A native of Bhagalpur district – Bihar, Shalini Jha believes in equal rights for all genders and wants to work for a gender-equal and just society. In the past she’s had a year-long association as a community leader with Haiyya: Organise for Action’s Health Over Stigma campaign. She’s pursuing a Master’s in Literature with Ambedkar University, Delhi and as an MHM Fellow with YKA, recently launched ‘Project अल्हड़ (Alharh)’.

She says, “Bihar is ranked the lowest in India’s SDG Index 2019 for India. Hygienic and comfortable menstruation is a basic human right and sustainable development cannot be ensured if menstruators are deprived of their basic rights.” Project अल्हड़ (Alharh) aims to create a robust sensitised community in Bhagalpur to collectively spread awareness, break the taboo, debunk myths and initiate fearless conversations around menstruation. The campaign aims to reach at least 6000 adolescent girls from government and private schools in Baghalpur district in 2020.

Read more about the campaign here.

A psychologist and co-founder of a mental health NGO called Customize Cognition, Ritika forayed into the space of menstrual health and hygiene, sexual and reproductive healthcare and rights and gender equality as an MHM Fellow with YKA. She says, “The experience of working on MHM/SRHR and gender equality has been an enriching and eye-opening experience. I have learned what’s beneath the surface of the issue, be it awareness, lack of resources or disregard for trans men, who also menstruate.”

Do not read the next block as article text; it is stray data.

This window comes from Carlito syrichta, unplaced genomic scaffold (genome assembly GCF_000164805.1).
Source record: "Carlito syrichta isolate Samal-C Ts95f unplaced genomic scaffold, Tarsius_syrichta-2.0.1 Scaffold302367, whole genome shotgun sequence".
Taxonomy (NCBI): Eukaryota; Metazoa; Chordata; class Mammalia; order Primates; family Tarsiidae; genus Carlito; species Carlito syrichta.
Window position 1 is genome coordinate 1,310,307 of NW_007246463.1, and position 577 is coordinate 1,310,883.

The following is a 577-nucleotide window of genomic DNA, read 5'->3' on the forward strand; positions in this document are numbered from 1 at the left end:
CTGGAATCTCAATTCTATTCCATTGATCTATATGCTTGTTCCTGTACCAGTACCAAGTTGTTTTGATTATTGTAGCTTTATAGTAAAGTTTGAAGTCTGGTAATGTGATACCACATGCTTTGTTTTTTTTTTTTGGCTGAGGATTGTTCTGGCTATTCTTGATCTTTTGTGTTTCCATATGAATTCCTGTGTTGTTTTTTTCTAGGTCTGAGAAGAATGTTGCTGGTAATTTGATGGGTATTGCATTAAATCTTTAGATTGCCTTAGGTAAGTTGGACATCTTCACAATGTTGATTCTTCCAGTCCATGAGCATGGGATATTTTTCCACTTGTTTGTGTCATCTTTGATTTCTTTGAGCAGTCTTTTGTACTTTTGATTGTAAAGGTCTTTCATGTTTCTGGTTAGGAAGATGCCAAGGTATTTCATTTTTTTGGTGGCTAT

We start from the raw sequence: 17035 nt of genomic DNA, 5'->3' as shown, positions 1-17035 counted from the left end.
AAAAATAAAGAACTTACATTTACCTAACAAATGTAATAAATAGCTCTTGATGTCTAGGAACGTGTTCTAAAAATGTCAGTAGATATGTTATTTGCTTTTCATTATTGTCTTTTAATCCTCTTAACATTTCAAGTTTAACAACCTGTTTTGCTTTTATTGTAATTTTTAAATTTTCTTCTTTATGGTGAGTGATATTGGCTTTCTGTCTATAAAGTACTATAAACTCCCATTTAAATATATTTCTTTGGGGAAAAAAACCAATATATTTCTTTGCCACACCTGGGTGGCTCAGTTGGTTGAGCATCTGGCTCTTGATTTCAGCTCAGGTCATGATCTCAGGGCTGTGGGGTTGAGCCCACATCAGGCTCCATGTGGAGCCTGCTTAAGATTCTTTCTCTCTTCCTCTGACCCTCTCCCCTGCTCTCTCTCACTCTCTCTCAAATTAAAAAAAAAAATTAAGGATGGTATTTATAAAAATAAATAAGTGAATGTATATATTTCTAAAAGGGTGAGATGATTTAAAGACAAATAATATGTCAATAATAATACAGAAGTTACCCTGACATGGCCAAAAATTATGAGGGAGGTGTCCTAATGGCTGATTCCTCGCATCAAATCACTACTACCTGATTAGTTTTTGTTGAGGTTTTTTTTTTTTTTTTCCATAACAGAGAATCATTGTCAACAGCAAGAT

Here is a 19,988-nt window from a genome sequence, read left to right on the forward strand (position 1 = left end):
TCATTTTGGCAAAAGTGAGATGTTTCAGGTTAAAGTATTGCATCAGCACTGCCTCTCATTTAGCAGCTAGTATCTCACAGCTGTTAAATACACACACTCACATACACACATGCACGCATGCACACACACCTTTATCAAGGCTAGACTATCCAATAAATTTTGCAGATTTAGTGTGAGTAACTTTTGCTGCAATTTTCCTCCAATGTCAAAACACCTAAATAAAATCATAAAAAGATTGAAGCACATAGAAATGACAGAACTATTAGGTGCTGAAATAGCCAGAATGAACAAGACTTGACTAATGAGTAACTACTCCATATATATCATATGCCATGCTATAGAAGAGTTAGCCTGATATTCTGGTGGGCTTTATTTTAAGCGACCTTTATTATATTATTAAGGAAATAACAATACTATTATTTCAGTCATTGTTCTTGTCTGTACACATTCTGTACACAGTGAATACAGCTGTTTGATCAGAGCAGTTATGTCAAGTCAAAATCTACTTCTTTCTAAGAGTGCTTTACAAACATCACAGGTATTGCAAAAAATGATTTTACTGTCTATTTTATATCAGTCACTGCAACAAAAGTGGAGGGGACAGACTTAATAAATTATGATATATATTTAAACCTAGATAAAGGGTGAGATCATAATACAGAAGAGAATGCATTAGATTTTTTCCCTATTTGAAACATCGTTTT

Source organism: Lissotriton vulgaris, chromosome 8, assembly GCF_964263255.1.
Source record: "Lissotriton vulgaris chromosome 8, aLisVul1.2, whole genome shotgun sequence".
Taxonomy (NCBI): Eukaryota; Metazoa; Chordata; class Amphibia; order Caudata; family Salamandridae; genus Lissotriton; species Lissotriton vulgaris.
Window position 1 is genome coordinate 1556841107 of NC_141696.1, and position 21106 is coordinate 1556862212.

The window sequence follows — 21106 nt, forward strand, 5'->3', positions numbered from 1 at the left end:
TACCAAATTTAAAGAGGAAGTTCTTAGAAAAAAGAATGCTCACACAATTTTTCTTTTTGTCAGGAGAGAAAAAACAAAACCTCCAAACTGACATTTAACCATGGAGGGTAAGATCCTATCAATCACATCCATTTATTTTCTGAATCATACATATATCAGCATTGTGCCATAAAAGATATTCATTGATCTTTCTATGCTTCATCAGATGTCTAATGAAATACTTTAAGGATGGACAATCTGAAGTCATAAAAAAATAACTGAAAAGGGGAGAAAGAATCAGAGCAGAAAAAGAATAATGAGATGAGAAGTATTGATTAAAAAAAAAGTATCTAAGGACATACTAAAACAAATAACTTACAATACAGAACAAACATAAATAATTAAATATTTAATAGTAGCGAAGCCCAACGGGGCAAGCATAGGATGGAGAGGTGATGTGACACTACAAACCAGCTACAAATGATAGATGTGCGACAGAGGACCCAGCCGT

The Transmen-ses campaign aims to tackle the issue of silence and disregard for trans men’s menstruation needs, by mobilising gender sensitive health professionals and gender neutral restrooms in Lucknow.

Read more about the campaign here.

A Computer Science engineer by education, Nitisha started her career in the corporate sector, before realising she wanted to work in the development and social justice space. Since then, she has worked with Teach For India and Care India and is from the founding batch of Indian School of Development Management (ISDM), a one of its kind organisation creating leaders for the development sector through its experiential learning post graduate program.

As a Youth Ki Awaaz Menstrual Health Fellow, Nitisha has started Let’s Talk Period, a campaign to mobilise young people to switch to sustainable period products. She says, “80 lakh women in Delhi use non-biodegradable sanitary products, generate 3000 tonnes of menstrual waste, that takes 500-800 years to decompose; which in turn contributes to the health issues of all menstruators, increased burden of waste management on the city and harmful living environment for all citizens.